by Shane Lewis 4 August '19
Virtosu Art Gallery Conference "Investing in Art & Best Art Investment Practice"
Wealth managers throughout the world are realizing the importance of art and collectibles as part of a wealth management offering. 77% think that art-related services should be included as part of their wealth management services. This is according to the Art & Finance 2018 report by Deloitte Luxembourg. For the first time since the report, there seems to be an alignment of the wealth management industry with collectors and art professionals, with 77 % recognizing this need. The wealth managers surveyed in 2018 (up from 58 percent in 2014) said their clients wanted to include art and other collectible assets in their wealth reports to have a consolidated view of their wealth.
“The financial component of art collecting seems to become a primary driver for developing art wealth management services. The key interest is not the investment or yield-seeking aspect of it; rather it is more the preservation of the capital allocated to art and collectibles,” states Daniel Varzari, Art Collector & CEO of DVG Group Corp. “We buy art for passion with an investment view, while few buy for a mere investment purpose. The emotional value remains our primary motivation, however, the financial component should not be underestimated.”
The overall Art & Finance Future Indicator shows that in the next 12 months wealth managers will continue to invest in art-related services, but most likely at a slower rate. They will rather focus on services aimed at preserving the proportion of their clients’ wealth that is allocated to art such as estate planning, philanthropy, and art-secured lending, than on art investment funds, where the Future indicator is at its lowest level. The report surveyed more than 120 art professionals (art consultants, galleries, auction houses, and art advisors), around 50 private banks and 14 family offices as well as over 90 art collectors from Europe, the United States, Latin America, Middle East and Asia between November 2017 and January 2018.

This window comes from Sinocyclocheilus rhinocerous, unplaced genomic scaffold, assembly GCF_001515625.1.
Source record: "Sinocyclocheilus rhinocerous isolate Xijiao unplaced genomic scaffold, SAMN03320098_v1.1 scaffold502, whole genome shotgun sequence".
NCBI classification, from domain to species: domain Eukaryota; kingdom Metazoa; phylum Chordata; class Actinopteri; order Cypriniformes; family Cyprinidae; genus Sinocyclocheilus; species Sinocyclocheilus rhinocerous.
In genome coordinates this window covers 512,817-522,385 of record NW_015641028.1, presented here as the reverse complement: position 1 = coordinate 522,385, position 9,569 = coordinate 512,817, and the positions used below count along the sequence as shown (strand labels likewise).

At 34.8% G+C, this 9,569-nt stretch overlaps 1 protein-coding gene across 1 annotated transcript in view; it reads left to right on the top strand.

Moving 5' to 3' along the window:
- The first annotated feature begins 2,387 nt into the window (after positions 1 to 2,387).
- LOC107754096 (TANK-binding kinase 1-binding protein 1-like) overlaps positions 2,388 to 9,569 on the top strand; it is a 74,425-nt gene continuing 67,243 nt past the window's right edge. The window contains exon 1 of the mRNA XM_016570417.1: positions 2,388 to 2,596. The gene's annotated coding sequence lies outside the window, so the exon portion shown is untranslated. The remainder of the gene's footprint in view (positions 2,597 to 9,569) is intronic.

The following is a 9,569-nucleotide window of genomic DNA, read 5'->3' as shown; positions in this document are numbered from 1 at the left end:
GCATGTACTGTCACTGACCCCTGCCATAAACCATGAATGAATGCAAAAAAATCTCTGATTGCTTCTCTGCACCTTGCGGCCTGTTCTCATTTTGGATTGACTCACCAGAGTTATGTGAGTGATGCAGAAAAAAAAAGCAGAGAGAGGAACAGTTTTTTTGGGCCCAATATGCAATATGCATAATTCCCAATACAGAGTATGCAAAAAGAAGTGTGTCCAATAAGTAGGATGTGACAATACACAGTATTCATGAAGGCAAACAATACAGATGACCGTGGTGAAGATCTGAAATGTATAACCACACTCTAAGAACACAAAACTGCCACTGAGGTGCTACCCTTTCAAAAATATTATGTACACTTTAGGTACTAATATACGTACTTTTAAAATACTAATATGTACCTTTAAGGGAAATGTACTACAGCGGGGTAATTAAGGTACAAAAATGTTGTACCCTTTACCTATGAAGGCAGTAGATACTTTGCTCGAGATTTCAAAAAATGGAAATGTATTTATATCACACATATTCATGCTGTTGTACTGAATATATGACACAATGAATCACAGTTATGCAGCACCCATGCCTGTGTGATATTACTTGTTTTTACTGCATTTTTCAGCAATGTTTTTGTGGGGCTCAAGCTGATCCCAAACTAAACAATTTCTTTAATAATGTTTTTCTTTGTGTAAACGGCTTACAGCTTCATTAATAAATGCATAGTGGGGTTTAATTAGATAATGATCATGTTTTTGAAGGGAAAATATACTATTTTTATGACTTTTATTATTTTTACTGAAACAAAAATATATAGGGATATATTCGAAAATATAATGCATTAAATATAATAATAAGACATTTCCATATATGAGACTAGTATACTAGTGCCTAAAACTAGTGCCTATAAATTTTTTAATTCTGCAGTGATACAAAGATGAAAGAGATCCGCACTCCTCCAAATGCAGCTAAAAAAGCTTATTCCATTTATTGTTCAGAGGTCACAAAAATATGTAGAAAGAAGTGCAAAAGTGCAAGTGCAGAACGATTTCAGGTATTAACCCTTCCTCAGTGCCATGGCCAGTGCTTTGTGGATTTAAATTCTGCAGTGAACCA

With an increasing amount of capital tied up in art and collectible assets, art-secured lending can be seen as an effective way of enabling art collectors to access the equity value in their artworks without having to sell them. The majority of wealth managers, arts professionals, and art collectors believe that threats to the art market are best addressed from within the art industry itself rather than through government intervention.
Whilst the private banking and wealth management industry is undergoing and still adapting to increasing industry regulation, the art market is increasingly coming under scrutiny for the apparent lack of regulation. Most of the art professionals surveyed are in favor of self-regulation of the art market, while few said that the unregulated nature of the art and collectibles market remains the biggest challenge for incorporating art in their service offering.
When it comes to issues that constitute a real threat to the reputation and functioning of the art market, there is a consensus on several common themes across different stakeholders (collectors, art professionals, lawyers, and wealth managers). These concerns notably include price manipulation, conflicts of interest, lack of transparency, and secret commissions, with nearly three out of four wealth managers, collectors, and art professionals sharing these views. There are strong awareness and agreement on what the problems are, what is less obvious is how to best address these in a coherent and coordinated manner.
Virtosu Art Gallery conference "Investing in Art & Best Art Investment Practice" is a response to the global increase in wealth and a neutral-to-positive art market outlook that suggest an increasing need for wealth management services dedicated to art. With a growing population of ultra-high-net-worth individuals, Virtosu Art Gallery estimates an increase in wealth allocation to art and collectibles in the next 10 years. This suggests that the client demand for servicing this particular asset class will continue to rise. Although the global contemporary art market contracted in 2018, the direction of the art market in 2019 is difficult to foresee as there is an increasing number of macroeconomic factors that could have an impact on the global art market in the coming 24 months.